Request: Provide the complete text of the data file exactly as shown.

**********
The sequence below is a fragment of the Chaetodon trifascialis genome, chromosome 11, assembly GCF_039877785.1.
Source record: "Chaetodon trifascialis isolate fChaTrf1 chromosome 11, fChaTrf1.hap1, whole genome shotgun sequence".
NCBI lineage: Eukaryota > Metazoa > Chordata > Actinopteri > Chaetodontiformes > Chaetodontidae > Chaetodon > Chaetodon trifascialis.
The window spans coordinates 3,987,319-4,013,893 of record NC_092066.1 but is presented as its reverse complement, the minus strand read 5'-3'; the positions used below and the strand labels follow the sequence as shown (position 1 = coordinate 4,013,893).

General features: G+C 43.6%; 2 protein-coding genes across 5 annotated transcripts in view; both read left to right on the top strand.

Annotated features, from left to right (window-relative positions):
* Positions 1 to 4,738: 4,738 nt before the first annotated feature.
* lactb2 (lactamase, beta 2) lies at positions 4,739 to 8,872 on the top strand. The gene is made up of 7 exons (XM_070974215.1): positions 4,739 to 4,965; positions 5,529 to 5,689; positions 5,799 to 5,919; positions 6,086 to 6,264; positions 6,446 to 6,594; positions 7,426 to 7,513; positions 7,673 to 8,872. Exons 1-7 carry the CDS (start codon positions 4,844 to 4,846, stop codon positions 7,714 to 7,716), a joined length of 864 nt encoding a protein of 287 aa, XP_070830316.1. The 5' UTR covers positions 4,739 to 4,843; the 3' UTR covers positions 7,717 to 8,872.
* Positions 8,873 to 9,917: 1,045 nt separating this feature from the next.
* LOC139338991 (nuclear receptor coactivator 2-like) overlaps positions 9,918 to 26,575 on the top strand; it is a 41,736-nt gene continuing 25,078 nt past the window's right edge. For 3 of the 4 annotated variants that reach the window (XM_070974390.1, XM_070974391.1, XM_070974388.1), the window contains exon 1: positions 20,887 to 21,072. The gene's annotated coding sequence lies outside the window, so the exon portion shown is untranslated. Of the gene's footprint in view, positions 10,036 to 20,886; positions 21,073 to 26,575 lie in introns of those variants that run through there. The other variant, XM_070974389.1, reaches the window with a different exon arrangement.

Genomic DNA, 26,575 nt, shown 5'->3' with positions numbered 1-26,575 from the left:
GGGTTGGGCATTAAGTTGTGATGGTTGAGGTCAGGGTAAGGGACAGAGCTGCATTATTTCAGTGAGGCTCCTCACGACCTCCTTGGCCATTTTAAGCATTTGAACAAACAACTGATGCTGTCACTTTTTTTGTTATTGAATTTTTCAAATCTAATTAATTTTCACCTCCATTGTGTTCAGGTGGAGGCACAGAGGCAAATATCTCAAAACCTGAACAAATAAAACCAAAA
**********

The sequence below is a fragment of the Chaetodon trifascialis genome, chromosome 11, assembly GCF_039877785.1.
Source record: "Chaetodon trifascialis isolate fChaTrf1 chromosome 11, fChaTrf1.hap1, whole genome shotgun sequence".
NCBI lineage: Eukaryota > Metazoa > Chordata > Actinopteri > Chaetodontiformes > Chaetodontidae > Chaetodon > Chaetodon trifascialis.
The window spans coordinates 3,987,319-4,013,893 of record NC_092066.1 but is presented as its reverse complement, the minus strand read 5'-3'; the positions used below and the strand labels follow the sequence as shown (position 1 = coordinate 4,013,893).

General features: G+C 43.6%; 2 protein-coding genes across 5 annotated transcripts in view; both read left to right on the top strand.

Annotated features, from left to right (window-relative positions):
* Positions 1 to 4,738: 4,738 nt before the first annotated feature.
* lactb2 (lactamase, beta 2) lies at positions 4,739 to 8,872 on the top strand. The gene is made up of 7 exons (XM_070974215.1): positions 4,739 to 4,965; positions 5,529 to 5,689; positions 5,799 to 5,919; positions 6,086 to 6,264; positions 6,446 to 6,594; positions 7,426 to 7,513; positions 7,673 to 8,872. Exons 1-7 carry the CDS (start codon positions 4,844 to 4,846, stop codon positions 7,714 to 7,716), a joined length of 864 nt encoding a protein of 287 aa, XP_070830316.1. The 5' UTR covers positions 4,739 to 4,843; the 3' UTR covers positions 7,717 to 8,872.
* Positions 8,873 to 9,917: 1,045 nt separating this feature from the next.
* LOC139338991 (nuclear receptor coactivator 2-like) overlaps positions 9,918 to 26,575 on the top strand; it is a 41,736-nt gene continuing 25,078 nt past the window's right edge. For 3 of the 4 annotated variants that reach the window (XM_070974390.1, XM_070974391.1, XM_070974388.1), the window contains exon 1: positions 20,887 to 21,072. The gene's annotated coding sequence lies outside the window, so the exon portion shown is untranslated. Of the gene's footprint in view, positions 10,036 to 20,886; positions 21,073 to 26,575 lie in introns of those variants that run through there. The other variant, XM_070974389.1, reaches the window with a different exon arrangement.

Genomic DNA, 26,575 nt, shown 5'->3' with positions numbered 1-26,575 from the left:
GGGTTGGGCATTAAGTTGTGATGGTTGAGGTCAGGGTAAGGGACAGAGCTGCATTATTTCAGTGAGGCTCCTCACGACCTCCTTGGCCATTTTAAGCATTTGAACAAACAACTGATGCTGTCACTTTTTTTGTTATTGAATTTTTCAAATCTAATTAATTTTCACCTCCATTGTGTTCAGGTGGAGGCACAGAGGCAAATATCTCAAAACCTGAACAAATAAAACCAAAA